In the past I’ve contributed to a lot of open source projects – vim (I wrote the original OLE and Python interfaces), the Boost C++ libraries, some long-gone Windows utility libraries – and ported a lot of Unix programs to Windows (I had my own ports of many of the GNU utilities). These have mostly died down now, and I focus mainly on Python.

In my working life, I work for a software consultancy doing Oracle support. While there’s not much official use of Python involved, I’ve always used it as much as possible for background scripts and personal utilities. And these days it’s nice to see it appearing more and more as a “mainstream” language – it’s popping up in all sorts of unexpected places these days.

Outside of computing I like to spend time with my family (I’m married and I have a son and daughter, both at university/college), as well as playing music (guitar and piano), playing boardgames and reading/watching videos. I used to practice Ju Jitsu, but haven’t had time in a few years now (advancing age may also have been a factor!)

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Python 101 – An Intro to IDLE

Python comes with its own code editor: IDLE (Integreted Development and Learning Environment). There is some lore that the name for IDLE comes from Eric Idle, an actor in Monty Python. An IDE is an editor for programmers that provides color highlighting of key words in the language, auto-complete, an “experimental” debugger and lots of other fun things. You can find an IDE for most popular languages and a number of IDEs will work with multiple languages. IDLE is kind of a lite IDE, but it does have all those items mentioned. It allows the programmer to write Python and debug their code quite easily. The reason I call it “lite” is the debugger is very basic and it’s missing other features that programmers who have a background using products like Visual Studio will miss. You might also like to know that IDLE was created using Tkinter, a Python GUI toolkit that comes with Python.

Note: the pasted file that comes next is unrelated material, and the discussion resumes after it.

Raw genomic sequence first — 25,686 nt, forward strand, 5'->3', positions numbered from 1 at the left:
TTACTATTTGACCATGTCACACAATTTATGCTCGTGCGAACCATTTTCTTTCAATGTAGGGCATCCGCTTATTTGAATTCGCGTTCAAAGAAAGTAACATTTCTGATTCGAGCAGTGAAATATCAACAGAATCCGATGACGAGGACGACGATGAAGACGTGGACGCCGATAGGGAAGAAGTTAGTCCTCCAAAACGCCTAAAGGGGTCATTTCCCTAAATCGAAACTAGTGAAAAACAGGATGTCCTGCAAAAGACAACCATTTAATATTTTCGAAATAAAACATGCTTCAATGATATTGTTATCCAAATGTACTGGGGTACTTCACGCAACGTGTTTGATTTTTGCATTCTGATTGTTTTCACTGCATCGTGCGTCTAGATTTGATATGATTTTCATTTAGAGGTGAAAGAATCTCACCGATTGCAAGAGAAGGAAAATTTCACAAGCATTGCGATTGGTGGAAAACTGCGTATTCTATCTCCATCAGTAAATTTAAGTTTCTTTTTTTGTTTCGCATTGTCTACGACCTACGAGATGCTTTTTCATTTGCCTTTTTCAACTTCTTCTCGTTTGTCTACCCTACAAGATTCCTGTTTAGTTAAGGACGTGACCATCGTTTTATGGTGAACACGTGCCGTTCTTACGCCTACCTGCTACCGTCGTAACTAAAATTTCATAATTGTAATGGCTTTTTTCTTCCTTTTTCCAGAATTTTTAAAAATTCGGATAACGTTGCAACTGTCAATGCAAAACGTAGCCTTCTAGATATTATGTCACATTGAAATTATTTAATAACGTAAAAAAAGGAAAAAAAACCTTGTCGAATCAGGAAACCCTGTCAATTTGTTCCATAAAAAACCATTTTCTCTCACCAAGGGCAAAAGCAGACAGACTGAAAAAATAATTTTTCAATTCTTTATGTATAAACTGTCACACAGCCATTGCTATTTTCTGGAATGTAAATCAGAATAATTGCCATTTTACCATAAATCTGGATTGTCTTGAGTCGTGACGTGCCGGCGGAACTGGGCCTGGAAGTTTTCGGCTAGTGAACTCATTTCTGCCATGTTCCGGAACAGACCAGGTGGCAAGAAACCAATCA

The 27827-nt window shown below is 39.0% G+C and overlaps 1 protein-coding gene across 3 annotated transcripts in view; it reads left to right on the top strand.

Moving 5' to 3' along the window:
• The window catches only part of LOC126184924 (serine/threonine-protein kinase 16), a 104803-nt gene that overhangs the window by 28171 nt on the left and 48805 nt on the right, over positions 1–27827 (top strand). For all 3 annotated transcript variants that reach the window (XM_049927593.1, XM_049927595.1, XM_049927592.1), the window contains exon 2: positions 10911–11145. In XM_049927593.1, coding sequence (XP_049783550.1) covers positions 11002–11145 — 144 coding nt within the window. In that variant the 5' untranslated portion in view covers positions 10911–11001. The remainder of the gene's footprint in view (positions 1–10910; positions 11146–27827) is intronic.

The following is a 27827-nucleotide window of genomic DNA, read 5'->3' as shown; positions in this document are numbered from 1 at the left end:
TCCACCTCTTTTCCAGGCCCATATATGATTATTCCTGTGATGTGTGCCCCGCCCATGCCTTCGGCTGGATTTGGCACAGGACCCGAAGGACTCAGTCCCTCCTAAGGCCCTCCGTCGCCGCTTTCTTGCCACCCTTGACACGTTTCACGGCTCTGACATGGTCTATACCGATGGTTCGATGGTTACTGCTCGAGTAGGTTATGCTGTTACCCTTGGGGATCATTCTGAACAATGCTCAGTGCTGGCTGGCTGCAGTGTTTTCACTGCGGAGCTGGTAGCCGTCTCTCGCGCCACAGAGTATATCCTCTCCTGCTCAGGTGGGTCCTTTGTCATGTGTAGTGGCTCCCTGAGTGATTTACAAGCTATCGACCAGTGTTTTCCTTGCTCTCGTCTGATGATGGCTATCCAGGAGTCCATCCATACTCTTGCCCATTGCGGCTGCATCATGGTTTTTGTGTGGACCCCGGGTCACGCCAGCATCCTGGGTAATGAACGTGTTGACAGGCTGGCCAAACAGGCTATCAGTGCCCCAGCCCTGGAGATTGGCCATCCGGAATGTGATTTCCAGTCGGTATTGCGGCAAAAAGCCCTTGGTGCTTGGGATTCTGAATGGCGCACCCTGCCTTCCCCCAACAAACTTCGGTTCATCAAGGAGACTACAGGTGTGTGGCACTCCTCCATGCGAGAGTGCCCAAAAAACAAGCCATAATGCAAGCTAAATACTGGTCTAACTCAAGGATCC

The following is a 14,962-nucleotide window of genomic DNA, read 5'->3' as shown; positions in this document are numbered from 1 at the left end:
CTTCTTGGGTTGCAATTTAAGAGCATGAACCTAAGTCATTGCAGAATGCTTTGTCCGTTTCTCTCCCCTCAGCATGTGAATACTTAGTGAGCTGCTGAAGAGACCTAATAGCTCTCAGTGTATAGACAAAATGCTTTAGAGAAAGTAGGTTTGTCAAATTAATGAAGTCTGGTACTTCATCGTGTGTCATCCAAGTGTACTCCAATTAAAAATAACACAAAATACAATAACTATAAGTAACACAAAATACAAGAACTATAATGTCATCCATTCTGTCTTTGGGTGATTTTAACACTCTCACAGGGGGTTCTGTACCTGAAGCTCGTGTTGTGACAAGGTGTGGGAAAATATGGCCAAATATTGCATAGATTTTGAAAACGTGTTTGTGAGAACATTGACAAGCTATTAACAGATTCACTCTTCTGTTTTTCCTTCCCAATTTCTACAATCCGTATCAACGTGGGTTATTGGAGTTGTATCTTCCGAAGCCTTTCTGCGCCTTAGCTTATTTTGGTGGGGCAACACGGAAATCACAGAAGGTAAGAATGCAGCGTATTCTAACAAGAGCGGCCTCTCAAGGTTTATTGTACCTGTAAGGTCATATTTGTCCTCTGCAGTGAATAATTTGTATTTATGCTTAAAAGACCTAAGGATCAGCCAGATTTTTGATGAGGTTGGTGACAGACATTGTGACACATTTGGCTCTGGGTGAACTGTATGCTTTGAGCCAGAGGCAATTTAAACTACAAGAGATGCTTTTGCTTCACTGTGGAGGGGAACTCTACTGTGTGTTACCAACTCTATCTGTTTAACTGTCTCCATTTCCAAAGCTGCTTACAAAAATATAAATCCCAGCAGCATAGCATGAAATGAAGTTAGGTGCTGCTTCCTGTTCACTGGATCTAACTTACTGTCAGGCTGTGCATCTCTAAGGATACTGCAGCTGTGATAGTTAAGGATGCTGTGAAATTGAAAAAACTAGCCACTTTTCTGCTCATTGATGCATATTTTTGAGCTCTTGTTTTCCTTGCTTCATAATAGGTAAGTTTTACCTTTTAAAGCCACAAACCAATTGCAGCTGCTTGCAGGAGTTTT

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Python 101: All About Dictionaries

The Python programming language has several built-in types that it supports. One of my favorites is the dictionary. A dictionary is a mapping object maps hashable values to arbitrary objects (source). Other languages call dictionaries “hash tables”. They are mutable objects that you can change whenever you want to, unlike tuples. A dictionary’s keys must be hashable or immutable, which means that you cannot use a list or another dictionary as a key. Note that dictionaries before Python 3.6 are not ordered. In Python 3.6, they changed the dict’s implementation so that it is now ordered, although there is a warning mentioned that you should not rely on it being ordered. What this means is that when you iterate over a dictionary, you may not extract the values in the same order that you inserted them except in Python 3.6 and potentially future versions of Python.

In this article, we will take some time learning about some of the many things you can do with a dictionary.

Creating Dictionaries